1. Congratulations on your 21st birthday and for all the accolades you have received for your performances of late.
Do you ever look back and pinch yourself about what you have achieved so far in your career?
Not really! Without wishing to sound too cliché, there is still so much I want to do. However, looking back, I do feel privileged and humbled for the opportunities that have been sent my way.
My style in the past has always been to take things in my stride and not stop to think about anything for too long, but when I look back, yes, I’ve been fortunate to have been part of so many wonderful music experiences.
2. You were propelled into the spotlight winning the BBC Young Musician title and the various appearances it brought with it.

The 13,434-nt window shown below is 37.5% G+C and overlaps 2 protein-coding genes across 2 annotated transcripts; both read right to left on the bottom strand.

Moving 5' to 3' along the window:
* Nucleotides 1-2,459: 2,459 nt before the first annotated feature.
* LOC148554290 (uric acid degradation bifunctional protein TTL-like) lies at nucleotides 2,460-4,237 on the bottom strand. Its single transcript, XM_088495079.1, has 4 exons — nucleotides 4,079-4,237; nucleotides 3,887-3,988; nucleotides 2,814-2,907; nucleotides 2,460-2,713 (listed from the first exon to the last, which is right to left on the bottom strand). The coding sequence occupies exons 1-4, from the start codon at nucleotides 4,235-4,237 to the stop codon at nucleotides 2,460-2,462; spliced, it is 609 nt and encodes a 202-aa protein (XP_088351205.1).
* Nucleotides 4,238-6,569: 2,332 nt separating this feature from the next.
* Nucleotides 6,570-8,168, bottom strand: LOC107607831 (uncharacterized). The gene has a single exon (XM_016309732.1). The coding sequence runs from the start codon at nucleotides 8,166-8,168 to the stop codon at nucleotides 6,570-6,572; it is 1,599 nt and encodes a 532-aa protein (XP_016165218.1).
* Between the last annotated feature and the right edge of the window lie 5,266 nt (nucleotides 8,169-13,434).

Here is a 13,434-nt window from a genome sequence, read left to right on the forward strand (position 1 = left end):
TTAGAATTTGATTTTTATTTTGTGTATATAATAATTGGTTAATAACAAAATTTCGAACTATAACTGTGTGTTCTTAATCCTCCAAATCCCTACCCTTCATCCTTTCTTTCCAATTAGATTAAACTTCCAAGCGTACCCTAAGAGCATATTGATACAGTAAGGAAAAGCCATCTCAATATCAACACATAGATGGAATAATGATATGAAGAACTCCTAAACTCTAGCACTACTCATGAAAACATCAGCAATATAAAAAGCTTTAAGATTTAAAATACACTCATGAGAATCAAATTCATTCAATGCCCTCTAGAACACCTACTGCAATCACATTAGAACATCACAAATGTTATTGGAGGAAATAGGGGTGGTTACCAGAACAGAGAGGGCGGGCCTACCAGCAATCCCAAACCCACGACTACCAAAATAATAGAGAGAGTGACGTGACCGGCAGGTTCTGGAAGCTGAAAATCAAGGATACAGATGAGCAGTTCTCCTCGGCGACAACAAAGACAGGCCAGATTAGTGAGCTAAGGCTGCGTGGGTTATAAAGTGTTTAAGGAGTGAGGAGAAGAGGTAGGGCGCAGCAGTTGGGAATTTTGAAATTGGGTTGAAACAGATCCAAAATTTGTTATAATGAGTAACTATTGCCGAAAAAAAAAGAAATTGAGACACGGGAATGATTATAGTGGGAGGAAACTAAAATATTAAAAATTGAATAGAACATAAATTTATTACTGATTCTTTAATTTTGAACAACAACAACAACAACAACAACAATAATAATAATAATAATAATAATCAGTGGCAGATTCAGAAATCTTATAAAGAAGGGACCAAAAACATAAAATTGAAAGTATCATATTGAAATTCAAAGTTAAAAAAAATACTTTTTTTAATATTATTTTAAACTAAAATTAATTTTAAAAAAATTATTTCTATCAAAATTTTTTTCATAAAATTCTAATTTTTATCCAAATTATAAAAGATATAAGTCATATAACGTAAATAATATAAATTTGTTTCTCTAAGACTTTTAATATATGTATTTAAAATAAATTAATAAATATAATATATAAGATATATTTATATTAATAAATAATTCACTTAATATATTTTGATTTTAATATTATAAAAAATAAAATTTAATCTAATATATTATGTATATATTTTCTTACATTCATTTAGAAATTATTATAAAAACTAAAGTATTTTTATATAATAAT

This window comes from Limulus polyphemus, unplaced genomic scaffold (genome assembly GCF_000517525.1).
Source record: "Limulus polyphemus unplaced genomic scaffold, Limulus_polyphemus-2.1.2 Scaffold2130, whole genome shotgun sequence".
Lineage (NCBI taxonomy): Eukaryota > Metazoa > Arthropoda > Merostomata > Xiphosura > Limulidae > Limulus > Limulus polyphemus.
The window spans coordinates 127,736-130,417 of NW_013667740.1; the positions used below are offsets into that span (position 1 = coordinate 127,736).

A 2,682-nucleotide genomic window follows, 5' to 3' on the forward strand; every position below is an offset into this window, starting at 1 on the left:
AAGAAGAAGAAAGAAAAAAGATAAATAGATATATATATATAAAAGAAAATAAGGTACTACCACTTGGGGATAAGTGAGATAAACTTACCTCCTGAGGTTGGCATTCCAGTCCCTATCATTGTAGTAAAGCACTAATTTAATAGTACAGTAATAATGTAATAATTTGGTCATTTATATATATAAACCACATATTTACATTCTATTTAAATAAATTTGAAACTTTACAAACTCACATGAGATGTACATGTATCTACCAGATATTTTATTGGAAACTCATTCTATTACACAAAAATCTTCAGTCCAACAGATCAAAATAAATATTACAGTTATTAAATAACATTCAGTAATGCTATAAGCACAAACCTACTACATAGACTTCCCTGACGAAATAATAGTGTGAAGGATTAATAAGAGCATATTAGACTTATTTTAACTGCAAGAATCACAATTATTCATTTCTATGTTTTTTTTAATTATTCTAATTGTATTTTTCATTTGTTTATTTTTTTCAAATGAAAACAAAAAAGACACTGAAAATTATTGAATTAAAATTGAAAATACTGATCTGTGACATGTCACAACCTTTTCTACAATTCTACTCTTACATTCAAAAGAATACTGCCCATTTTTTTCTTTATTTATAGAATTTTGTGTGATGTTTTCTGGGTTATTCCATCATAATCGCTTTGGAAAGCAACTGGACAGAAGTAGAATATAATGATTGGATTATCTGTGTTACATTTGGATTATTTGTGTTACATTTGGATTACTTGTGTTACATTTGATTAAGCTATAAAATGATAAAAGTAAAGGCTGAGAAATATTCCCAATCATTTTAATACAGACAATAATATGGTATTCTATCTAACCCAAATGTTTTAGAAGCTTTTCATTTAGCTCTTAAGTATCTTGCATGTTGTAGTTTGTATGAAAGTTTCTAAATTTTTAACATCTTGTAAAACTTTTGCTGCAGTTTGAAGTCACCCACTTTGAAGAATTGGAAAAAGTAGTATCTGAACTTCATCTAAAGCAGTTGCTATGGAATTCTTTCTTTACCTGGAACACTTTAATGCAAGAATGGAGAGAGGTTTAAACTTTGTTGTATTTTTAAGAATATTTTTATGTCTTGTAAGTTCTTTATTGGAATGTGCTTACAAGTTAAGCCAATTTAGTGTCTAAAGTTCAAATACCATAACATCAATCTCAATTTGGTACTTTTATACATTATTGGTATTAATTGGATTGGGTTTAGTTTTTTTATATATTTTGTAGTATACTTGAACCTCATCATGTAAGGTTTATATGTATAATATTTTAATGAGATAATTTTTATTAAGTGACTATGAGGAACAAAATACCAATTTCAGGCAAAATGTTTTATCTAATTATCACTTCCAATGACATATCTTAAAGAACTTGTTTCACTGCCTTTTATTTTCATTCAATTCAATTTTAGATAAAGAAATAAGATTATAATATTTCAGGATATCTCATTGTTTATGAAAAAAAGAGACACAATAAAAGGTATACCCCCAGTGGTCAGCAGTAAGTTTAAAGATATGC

Did you feel any pressure performing then and even now?
Firstly, I think pressure is all in the head, because nobody (bar a few undesirables!) wants anything other than to hear your best playing and see you love what you’re doing.
I didn’t feel any pressure following the BBC Competition because I just continued to purely enjoy everything I was doing, and things are far simpler at that sort of age.
Thoughts of pressure and nerves barely enter the mind when you’re a kid and essentially making it up as you go along! You just do what you do.
Nowadays it’s more of a challenge because I feel like more is expected of me!
3. Tell us something about your professional musical life as co-Principal of the London Symphony Orchestra.
What does this entail and is there such a thing as a typical day or week for you?